ORLANDO, Fla. -— There was no specific tactical warning intelligence preceding the September assault on the U.S. consulate in Benghazi, Libya, an attack that took the lives of the U.S. ambassador to Libya and three other Americans, according to Director of National Intelligence James R. Clapper Jr.
“We didn’t have that,” Clapper told an audience Oct. 9 at the GEOINT Symposium, a conference of intelligence officials and defense contractors.
Debate over the attack, which killed Ambassador Christopher Stevens, has been fiercely political. Republicans have accused the Obama administration of being misleading in its early characterization of the incident.
Early on, White House officials indicated the attack was spontaneous, caused by a riot driven by anger over a notorious anti-Muslim film.
More then two weeks after the assault on the compound in Benghazi, on Sept. 28, Clapper’s office issued a statement calling the incident a “deliberate and organized terrorist attack.”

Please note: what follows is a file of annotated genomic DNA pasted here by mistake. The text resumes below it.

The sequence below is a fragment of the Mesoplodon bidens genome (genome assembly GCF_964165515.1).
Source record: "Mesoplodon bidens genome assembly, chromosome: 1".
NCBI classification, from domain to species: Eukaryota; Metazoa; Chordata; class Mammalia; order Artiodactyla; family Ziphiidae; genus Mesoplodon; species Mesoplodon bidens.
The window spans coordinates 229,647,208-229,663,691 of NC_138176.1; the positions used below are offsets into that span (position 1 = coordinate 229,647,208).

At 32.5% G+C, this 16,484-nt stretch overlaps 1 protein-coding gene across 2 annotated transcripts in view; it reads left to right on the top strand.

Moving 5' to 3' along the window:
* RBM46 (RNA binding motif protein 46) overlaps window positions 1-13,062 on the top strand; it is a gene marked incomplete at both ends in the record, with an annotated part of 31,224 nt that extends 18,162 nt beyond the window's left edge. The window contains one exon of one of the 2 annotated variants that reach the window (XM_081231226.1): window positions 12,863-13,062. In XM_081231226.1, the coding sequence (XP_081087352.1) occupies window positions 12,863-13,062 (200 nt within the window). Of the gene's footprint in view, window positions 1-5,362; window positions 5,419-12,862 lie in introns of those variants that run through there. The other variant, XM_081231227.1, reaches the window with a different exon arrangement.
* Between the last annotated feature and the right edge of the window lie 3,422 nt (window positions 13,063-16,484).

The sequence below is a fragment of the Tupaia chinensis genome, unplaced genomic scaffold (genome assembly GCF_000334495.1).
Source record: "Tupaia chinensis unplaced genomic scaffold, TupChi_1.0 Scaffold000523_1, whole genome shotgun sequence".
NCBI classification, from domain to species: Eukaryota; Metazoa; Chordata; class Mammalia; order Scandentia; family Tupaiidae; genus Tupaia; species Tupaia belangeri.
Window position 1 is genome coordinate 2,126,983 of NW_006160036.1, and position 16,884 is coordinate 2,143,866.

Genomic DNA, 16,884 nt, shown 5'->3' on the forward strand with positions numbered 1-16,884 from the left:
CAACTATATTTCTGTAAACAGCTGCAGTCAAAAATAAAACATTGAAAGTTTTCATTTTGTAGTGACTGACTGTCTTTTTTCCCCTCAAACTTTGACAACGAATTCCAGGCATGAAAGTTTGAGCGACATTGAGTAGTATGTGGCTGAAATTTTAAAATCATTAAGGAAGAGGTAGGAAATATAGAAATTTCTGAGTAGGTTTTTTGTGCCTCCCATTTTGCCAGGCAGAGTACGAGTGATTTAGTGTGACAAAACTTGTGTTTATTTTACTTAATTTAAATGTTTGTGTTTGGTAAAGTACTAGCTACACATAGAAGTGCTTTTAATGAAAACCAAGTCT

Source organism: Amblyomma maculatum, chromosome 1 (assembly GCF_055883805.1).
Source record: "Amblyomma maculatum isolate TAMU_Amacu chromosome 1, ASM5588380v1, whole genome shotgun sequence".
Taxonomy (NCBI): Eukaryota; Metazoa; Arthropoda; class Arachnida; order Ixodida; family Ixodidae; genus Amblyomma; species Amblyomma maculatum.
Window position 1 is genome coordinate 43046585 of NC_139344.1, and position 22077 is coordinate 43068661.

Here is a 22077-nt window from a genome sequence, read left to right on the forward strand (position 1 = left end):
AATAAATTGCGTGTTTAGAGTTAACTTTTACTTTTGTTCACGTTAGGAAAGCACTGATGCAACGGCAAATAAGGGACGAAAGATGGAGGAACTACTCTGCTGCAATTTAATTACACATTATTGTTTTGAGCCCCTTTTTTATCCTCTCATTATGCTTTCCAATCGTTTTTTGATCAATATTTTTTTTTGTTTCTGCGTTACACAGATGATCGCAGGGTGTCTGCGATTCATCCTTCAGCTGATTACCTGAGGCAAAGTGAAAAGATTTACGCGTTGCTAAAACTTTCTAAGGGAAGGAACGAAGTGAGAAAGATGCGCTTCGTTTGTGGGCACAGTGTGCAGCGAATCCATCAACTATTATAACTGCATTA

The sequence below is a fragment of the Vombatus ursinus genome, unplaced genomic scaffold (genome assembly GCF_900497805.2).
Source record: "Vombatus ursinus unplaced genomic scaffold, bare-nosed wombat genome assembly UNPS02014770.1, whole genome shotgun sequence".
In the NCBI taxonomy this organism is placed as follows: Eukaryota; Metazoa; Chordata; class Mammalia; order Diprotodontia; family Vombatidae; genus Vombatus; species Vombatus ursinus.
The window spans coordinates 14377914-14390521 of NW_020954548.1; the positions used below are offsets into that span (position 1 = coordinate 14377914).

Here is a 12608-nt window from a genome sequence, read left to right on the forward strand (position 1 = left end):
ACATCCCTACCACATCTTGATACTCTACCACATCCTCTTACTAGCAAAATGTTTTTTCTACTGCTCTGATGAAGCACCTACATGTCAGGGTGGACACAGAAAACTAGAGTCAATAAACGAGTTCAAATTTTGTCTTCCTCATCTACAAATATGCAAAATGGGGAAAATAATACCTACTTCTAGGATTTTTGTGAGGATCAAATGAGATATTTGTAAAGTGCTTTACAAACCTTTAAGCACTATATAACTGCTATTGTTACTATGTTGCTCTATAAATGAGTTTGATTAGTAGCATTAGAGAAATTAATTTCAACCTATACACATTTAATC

But Clapper underscored on Oct. 9 that the U.S. had no specific intelligence about the attack before it took place.
“The challenge,” he said, “is always the tactical warning: the exact insight ahead of the time that such an attack was going to take place, and obviously we didn’t have that.”
Clapper told the symposium that the rioting that day was of an immense scale worldwide.
“We had demonstrations — some were quite violent — in some 54 countries at the height of this recent siege,” he said.
Clapper also addressed the issue of sequestration — which will occur if Congress fails to modify a law mandating federal spending cuts before January — and its impact on intelligence gathering. It would be “painful,” he said.
“I’ll do my best to obviate the impact,” he said.
Still, he pointed out, even with the cuts, the intelligence budget would be at about 2008 or 2009 levels.